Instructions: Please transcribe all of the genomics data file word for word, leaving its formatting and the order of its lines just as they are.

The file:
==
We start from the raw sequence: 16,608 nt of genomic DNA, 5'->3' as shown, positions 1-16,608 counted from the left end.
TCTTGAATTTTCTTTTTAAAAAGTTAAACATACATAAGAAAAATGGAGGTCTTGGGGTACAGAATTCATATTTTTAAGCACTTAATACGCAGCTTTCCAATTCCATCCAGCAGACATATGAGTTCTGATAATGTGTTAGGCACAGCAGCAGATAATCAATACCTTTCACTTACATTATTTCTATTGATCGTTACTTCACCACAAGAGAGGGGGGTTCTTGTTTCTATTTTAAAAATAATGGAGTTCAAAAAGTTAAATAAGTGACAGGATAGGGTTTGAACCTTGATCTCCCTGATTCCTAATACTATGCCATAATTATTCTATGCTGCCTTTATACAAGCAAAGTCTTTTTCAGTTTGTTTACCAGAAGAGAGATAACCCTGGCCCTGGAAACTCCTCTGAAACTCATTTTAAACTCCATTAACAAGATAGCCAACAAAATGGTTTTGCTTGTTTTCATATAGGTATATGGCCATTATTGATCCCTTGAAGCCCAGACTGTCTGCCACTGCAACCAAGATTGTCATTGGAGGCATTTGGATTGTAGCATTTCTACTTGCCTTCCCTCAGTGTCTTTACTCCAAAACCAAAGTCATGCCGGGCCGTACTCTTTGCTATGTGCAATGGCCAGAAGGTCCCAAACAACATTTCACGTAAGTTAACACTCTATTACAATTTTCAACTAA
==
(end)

We start from the raw sequence: 16,608 nt of genomic DNA, 5'->3' as shown, positions 1-16,608 counted from the left end.
TCTTGAATTTTCTTTTTAAAAAGTTAAACATACATAAGAAAAATGGAGGTCTTGGGGTACAGAATTCATATTTTTAAGCACTTAATACGCAGCTTTCCAATTCCATCCAGCAGACATATGAGTTCTGATAATGTGTTAGGCACAGCAGCAGATAATCAATACCTTTCACTTACATTATTTCTATTGATCGTTACTTCACCACAAGAGAGGGGGGTTCTTGTTTCTATTTTAAAAATAATGGAGTTCAAAAAGTTAAATAAGTGACAGGATAGGGTTTGAACCTTGATCTCCCTGATTCCTAATACTATGCCATAATTATTCTATGCTGCCTTTATACAAGCAAAGTCTTTTTCAGTTTGTTTACCAGAAGAGAGATAACCCTGGCCCTGGAAACTCCTCTGAAACTCATTTTAAACTCCATTAACAAGATAGCCAACAAAATGGTTTTGCTTGTTTTCATATAGGTATATGGCCATTATTGATCCCTTGAAGCCCAGACTGTCTGCCACTGCAACCAAGATTGTCATTGGAGGCATTTGGATTGTAGCATTTCTACTTGCCTTCCCTCAGTGTCTTTACTCCAAAACCAAAGTCATGCCGGGCCGTACTCTTTGCTATGTGCAATGGCCAGAAGGTCCCAAACAACATTTCACGTAAGTTAACACTCTATTACAATTTTCAACTAA